Everyone loves a good whale sighting!
In 2022, a record number of Bigg’s killer whales (orcas) and humpback whales were spotted in the waters surrounding Victoria as well as south along Washington’s border.
According to the Pacific Whale Watch Association (PWWA), this bodes well for the efforts being made to improve the Salish Sea’s ecosystem.
The PWWA says Bigg’s killer whales were seen on 278 days in the Salish Sea and humpback whales were able to be seen on 274 days throughout the year.
Gray whales also showed themselves to onlookers 200 days in 2022 while the lesser known minke whales were seen on 158 occasions.
The PWWA says that the endangered Southern Resident killer whales were shy last year but given that their main food source is salmon, they can be a bit more reclusive. Bigg’s orcas feed on mammals such as seals and sea lions so their hunting grounds and their hunts become very public when they’re near the shores of Victoria.
According to the Orca Behavior Institute (OBI), there were 1,221 unique sightings of Bigg’s killer whales in 2022, meaning a specific group of whales was seen and repeat sightings of the same group are not recorded.
The single day record for most sightings was 70 in one day and the whales were seen from Campbell River all the way down to Hood Canal, Washington.
The Bigg’s orcas numbers are believed to be steadily growing with a total known population of 370 in 2023, with 10 calves being born last year.
“When Bigg’s were first studied in the Salish Sea, it was just after the implementation of the Marine Mammal Protection Act,” says Monika Wieland Shields, Director of OBI.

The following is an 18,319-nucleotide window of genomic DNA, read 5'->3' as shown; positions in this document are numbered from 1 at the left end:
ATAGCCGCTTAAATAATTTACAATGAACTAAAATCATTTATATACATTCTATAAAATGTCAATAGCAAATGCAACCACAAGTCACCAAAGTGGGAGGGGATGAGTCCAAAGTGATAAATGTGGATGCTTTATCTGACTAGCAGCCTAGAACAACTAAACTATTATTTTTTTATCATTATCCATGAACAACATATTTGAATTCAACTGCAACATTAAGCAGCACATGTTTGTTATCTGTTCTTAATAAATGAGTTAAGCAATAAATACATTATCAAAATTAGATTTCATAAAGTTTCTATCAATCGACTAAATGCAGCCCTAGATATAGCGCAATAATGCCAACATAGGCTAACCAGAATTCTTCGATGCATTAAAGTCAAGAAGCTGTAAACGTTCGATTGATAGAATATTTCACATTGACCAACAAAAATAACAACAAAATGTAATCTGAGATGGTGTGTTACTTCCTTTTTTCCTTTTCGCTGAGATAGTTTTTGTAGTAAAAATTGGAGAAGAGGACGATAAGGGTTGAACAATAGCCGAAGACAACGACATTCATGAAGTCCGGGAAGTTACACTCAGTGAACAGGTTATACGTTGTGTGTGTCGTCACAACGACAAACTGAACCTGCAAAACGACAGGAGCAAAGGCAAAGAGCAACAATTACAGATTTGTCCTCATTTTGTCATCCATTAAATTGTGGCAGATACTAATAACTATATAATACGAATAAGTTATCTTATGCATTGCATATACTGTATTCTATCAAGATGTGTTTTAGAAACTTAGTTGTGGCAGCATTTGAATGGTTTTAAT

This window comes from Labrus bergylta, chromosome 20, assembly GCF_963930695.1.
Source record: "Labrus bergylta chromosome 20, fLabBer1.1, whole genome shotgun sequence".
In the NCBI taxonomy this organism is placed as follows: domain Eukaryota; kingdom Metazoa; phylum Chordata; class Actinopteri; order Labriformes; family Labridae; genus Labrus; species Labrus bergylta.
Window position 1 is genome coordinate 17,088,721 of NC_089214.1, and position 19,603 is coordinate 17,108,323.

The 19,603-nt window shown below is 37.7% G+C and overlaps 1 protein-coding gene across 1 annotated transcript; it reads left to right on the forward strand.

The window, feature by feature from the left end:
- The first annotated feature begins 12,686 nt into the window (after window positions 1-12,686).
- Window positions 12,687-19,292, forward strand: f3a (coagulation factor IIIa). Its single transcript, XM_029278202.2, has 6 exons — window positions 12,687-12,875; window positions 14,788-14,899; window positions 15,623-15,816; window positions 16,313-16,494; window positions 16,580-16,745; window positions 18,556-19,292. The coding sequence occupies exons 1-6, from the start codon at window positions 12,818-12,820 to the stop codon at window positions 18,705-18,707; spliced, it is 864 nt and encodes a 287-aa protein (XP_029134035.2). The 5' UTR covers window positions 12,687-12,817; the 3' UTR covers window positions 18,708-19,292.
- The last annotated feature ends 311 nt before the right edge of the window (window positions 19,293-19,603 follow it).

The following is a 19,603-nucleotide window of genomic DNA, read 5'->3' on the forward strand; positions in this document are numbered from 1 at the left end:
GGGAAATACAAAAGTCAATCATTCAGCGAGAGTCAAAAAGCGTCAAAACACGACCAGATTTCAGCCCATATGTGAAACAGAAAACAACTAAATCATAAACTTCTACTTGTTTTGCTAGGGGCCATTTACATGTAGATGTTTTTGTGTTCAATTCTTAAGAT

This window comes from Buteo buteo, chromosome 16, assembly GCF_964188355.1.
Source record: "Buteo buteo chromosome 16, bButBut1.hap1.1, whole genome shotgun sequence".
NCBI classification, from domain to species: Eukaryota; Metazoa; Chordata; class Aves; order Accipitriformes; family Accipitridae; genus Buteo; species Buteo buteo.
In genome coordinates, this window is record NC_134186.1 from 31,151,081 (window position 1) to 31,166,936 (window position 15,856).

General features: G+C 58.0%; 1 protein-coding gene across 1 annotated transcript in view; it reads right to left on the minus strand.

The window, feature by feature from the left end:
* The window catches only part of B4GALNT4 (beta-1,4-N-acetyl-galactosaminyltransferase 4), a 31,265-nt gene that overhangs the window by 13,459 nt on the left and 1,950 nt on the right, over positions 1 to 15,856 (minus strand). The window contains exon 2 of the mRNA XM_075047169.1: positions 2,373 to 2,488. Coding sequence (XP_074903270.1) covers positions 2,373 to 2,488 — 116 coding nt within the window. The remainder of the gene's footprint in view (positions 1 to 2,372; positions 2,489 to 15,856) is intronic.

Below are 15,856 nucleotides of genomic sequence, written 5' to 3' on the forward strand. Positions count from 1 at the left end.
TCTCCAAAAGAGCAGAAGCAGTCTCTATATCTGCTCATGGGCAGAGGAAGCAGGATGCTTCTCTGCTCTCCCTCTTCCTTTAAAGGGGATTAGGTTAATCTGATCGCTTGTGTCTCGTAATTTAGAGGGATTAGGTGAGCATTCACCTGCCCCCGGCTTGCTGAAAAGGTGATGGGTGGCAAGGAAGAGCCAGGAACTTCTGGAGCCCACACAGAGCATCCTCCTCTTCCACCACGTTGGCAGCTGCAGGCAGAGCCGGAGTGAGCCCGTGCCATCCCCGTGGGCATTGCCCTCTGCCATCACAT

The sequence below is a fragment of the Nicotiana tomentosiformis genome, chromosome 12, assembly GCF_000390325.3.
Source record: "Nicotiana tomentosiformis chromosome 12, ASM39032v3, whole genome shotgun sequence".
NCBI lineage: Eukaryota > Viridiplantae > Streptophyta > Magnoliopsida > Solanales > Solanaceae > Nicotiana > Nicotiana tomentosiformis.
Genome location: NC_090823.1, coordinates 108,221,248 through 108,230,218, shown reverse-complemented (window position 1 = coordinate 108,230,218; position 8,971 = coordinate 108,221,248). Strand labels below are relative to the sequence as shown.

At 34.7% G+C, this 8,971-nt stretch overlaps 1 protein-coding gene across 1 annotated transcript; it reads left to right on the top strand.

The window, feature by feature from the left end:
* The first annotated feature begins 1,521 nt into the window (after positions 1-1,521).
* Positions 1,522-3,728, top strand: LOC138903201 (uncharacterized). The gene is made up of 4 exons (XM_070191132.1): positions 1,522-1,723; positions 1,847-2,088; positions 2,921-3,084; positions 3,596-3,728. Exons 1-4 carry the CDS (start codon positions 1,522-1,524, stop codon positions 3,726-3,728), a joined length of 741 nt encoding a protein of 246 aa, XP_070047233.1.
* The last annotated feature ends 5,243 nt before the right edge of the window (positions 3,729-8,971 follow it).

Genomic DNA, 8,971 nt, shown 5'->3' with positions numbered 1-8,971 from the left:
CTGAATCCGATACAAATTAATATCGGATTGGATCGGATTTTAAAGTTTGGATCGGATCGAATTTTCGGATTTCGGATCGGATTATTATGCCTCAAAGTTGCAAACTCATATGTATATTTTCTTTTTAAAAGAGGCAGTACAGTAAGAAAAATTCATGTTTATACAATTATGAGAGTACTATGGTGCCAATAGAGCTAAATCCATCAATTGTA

“In the decades since, seals, sea lions, and porpoises have all recovered in spectacular fashion. The Salish Sea can now support many more killer whales than it used to, and clearly word has spread.”
In 2022, humpback whales have also been growing in numbers with a total of 496 individuals being photographed throughout the year.
The PWWA says that this number includes 34 mothers with their calves who made the journey from their birthing grounds in the tropical waters of Hawaii, Mexico and Central America up to the coast of BC.
This is a record setting number as compared to the previous record of 21 mothers with their calves traversing the Pacific to come to BC.
“2022 was a memorable year full of record sightings and dozens of new calves,” says Erin Gless, Executive Director of the PWWA.
“20 years ago, it was rare to see humpbacks or Bigg’s killer whales in the Salish Sea. Now, we see them almost every day. It really demonstrates what’s possible if animals have an ample food supply.”
In 2022, there were also a record number of “sentinel actions,” which are actions taken to protect whales when they are known to be present. This includes actions such as stopping ships from speeding near whales, alerting ferries, cargo ships and military vessels when whales are nearby, retrieving harmful debris like derelict fishing gear and balloons from the water, and reporting entangled or injured wildlife to proper authorities.
There were 1,066 sentinel actions taken last year and of those 740 were vessel related. The PWWA also reported that over 300 pieces of debris were removed from the Salish Sea as a form of sentinel action.
All these efforts will aid whale populations in growing and will help to garner a better habitat for the animals to live in.